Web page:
I very occasionally have cup of coffee at Starbucks. I’ve found their offerings to be mediocre and expensive. But yesterday while on the town I stopped at one. The coffee was fine but nothing special. While there I noted they had instant coffee packets available at about $1.00/cup. I’m not talking about a cup of instant at the local Starbucks but somehow they think you will pay a dollar for powder/crystals of instant coffee that you are to purchase and take with you to have at home or elsewhere.
If anyone wonders why the Starbucks brand is in decline it is the serial loss of focus on it’s basic product. They’ve failed at breakfast sandwiches, bagels, donuts, music marketing, internet at the store and now are certain to fail with $1.00/cup instant coffee.
In the coffee biz, prices are obvious, competition easily evaluated and accessed. I know for example, that I can get at least as good a cup at lower cost at a local espresso place, and even have a decent bagel along with the free internet access if I choose.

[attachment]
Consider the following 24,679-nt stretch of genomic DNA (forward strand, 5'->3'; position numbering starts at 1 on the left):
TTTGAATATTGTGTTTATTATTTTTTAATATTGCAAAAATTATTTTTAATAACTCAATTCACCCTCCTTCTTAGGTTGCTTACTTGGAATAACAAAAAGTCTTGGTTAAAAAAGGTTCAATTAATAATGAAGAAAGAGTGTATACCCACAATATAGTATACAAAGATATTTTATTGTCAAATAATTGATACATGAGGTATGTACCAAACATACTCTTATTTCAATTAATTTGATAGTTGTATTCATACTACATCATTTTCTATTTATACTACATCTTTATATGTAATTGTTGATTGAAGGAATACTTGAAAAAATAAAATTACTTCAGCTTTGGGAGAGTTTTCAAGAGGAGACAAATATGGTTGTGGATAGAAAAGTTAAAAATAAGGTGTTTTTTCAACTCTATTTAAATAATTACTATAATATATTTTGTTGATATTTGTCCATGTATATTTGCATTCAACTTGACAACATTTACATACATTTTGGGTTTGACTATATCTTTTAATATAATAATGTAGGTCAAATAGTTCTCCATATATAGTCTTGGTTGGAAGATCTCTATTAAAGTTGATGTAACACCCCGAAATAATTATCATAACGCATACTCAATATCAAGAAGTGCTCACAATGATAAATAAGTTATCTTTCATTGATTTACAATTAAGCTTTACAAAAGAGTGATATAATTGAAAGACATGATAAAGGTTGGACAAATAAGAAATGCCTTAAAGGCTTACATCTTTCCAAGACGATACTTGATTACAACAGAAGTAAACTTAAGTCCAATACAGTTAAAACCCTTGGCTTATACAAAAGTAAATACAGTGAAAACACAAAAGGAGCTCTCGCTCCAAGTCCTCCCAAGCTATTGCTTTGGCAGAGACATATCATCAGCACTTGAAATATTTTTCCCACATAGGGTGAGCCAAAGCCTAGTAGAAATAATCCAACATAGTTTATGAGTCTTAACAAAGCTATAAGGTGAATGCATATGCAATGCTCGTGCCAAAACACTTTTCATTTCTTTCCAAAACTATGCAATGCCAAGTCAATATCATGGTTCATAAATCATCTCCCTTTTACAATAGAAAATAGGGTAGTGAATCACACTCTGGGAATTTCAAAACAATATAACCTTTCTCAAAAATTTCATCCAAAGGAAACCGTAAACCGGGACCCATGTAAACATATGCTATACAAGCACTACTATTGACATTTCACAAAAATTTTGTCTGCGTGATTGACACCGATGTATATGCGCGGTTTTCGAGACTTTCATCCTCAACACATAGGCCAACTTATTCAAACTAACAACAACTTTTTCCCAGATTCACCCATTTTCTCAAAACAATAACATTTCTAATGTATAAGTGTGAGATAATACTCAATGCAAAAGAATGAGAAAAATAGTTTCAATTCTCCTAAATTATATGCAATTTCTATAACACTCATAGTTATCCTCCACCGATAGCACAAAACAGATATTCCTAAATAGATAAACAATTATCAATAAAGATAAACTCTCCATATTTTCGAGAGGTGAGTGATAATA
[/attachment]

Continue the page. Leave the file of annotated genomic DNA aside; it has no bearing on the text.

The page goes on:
Now why is this different than health care? In health care prices are obscure, choices are limited and the decision far more complex than whether to have a mocha or latte. Competition is stiffled by the complexity of the decision process, conflicts of interest of providers and a patent system that guarantees exclusivity for a generation. And lastly there is nothing discretionary about health care when you need it.
The lack of a viable open market in health care, the strength of the health lobby that works mightily to keep it that way and the lobby’s influence over legislators explains why people are selling Starbucks stock and buying shares in health related businesses–that’s where the money is and is likely to remain.